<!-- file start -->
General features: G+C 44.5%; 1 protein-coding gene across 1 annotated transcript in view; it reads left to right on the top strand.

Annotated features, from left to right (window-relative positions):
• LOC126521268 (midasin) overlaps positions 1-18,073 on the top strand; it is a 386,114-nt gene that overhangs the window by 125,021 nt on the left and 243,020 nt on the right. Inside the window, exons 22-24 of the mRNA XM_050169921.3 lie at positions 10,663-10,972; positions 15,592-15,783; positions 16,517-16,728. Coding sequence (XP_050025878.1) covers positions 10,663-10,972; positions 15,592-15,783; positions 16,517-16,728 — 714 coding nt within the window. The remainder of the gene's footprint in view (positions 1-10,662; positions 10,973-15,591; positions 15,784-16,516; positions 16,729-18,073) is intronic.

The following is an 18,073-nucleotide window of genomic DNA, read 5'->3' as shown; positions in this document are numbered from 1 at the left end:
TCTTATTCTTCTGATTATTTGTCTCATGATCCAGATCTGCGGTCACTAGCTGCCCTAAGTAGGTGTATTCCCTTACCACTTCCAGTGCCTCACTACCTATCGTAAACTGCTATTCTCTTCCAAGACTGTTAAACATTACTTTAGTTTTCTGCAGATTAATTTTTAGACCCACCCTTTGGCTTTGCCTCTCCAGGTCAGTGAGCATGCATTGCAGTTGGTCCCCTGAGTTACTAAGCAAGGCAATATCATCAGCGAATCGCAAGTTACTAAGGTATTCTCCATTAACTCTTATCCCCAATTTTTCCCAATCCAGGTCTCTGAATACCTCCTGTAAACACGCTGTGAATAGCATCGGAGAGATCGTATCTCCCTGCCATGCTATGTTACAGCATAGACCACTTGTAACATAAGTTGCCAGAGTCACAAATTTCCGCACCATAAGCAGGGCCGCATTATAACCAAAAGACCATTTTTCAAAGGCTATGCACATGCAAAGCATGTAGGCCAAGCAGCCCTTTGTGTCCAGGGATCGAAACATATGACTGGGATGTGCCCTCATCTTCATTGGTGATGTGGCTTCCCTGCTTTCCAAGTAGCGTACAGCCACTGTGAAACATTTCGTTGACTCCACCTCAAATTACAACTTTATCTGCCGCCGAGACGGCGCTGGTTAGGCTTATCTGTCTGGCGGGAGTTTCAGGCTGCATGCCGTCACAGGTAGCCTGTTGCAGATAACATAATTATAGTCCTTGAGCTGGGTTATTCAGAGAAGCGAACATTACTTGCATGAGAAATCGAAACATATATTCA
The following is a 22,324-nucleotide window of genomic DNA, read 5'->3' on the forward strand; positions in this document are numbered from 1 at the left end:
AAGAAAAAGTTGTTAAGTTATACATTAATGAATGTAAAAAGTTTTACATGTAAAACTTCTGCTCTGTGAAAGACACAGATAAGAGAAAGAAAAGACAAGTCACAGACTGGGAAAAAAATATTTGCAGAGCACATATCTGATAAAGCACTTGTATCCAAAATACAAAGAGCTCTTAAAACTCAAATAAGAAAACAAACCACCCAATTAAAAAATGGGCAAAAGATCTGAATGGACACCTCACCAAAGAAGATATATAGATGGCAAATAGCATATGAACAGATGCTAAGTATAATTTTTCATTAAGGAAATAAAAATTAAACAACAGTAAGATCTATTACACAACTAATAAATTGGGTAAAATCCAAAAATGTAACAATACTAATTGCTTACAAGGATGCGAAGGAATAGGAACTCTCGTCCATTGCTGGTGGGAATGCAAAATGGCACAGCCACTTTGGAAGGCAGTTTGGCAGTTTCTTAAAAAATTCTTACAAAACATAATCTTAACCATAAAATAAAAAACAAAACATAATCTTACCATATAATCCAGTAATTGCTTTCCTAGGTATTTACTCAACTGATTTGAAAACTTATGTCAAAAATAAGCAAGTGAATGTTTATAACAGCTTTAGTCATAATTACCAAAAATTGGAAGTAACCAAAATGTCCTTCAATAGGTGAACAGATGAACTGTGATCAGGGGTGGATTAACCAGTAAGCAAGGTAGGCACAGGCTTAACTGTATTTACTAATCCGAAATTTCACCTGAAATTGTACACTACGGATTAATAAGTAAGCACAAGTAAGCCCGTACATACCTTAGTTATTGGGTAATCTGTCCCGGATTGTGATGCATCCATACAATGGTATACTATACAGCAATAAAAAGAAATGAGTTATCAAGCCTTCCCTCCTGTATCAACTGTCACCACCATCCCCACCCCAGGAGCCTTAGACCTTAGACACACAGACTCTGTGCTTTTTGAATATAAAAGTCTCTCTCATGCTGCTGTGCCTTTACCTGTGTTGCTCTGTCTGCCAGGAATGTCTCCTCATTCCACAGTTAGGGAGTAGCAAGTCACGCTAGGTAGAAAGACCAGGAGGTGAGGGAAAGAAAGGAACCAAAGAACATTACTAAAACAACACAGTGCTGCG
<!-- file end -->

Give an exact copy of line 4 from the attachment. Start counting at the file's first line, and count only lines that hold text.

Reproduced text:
The following is an 18,073-nucleotide window of genomic DNA, read 5'->3' as shown; positions in this document are numbered from 1 at the left end: